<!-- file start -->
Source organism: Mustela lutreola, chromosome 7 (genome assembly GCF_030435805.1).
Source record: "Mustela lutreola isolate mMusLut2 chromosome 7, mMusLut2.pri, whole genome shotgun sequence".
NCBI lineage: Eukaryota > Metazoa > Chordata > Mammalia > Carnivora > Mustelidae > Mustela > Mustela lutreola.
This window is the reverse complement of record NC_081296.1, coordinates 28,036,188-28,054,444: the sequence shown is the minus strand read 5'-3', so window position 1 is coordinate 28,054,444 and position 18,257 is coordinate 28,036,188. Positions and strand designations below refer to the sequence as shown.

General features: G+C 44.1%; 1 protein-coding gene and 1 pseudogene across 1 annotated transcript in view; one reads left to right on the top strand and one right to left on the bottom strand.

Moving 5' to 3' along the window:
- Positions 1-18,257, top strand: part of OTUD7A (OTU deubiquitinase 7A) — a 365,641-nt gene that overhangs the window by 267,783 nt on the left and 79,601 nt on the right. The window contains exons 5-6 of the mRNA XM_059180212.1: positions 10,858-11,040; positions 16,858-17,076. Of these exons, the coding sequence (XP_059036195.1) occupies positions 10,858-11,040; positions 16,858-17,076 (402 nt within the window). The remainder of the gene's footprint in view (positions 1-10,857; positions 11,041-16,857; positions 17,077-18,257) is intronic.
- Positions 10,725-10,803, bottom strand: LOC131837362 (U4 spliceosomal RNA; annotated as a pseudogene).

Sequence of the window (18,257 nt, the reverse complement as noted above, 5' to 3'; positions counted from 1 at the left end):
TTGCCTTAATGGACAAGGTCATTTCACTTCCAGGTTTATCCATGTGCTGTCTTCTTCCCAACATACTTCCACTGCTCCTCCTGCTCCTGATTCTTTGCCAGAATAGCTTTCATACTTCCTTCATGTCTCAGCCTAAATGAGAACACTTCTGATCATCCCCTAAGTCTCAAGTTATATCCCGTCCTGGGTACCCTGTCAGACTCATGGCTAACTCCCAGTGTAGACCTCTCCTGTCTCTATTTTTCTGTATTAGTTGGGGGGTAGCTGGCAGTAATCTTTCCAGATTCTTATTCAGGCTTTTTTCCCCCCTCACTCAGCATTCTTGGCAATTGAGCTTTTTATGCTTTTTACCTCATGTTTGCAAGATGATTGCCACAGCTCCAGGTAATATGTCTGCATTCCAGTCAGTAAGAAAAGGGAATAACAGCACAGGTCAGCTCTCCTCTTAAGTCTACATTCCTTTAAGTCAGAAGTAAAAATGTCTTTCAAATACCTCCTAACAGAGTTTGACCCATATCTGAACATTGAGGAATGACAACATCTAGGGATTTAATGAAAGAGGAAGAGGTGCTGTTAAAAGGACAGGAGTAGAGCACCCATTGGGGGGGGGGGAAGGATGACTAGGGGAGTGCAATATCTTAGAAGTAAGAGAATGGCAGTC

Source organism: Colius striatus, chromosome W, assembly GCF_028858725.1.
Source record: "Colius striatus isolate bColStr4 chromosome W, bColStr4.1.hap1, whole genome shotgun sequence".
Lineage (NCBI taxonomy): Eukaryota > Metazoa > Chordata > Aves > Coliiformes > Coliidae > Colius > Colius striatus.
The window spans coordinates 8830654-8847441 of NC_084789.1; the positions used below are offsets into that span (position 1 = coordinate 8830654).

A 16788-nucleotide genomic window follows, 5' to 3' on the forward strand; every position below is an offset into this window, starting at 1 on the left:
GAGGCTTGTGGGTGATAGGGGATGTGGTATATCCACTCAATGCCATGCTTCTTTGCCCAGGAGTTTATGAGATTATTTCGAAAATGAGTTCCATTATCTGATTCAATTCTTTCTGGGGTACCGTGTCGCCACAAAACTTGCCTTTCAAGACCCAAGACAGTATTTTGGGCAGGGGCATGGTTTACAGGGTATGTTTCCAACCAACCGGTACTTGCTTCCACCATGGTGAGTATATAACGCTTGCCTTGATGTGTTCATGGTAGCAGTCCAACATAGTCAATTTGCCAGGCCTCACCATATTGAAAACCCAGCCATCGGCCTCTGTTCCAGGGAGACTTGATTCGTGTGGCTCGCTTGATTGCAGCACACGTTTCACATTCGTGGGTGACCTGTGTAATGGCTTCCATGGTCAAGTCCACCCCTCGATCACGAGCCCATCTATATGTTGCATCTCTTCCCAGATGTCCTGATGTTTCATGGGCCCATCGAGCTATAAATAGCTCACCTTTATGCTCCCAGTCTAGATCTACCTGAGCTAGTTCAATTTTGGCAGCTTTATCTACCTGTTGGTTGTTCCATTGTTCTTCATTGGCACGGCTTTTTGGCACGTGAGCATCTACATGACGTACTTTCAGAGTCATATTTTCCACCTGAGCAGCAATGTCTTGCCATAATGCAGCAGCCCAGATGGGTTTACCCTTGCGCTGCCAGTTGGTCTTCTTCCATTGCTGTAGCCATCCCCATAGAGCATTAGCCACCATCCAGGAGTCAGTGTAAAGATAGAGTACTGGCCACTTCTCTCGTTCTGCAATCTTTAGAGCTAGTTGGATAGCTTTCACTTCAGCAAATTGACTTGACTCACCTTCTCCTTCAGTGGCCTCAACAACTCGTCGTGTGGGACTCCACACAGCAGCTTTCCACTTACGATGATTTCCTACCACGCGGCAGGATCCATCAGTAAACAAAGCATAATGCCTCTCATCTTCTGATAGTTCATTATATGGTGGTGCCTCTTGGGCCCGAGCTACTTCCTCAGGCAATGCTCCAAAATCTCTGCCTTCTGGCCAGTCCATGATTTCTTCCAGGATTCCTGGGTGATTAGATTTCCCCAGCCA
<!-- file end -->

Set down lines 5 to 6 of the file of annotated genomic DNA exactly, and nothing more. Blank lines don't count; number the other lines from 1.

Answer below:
General features: G+C 44.1%; 1 protein-coding gene and 1 pseudogene across 1 annotated transcript in view; one reads left to right on the top strand and one right to left on the bottom strand.

Moving 5' to 3' along the window: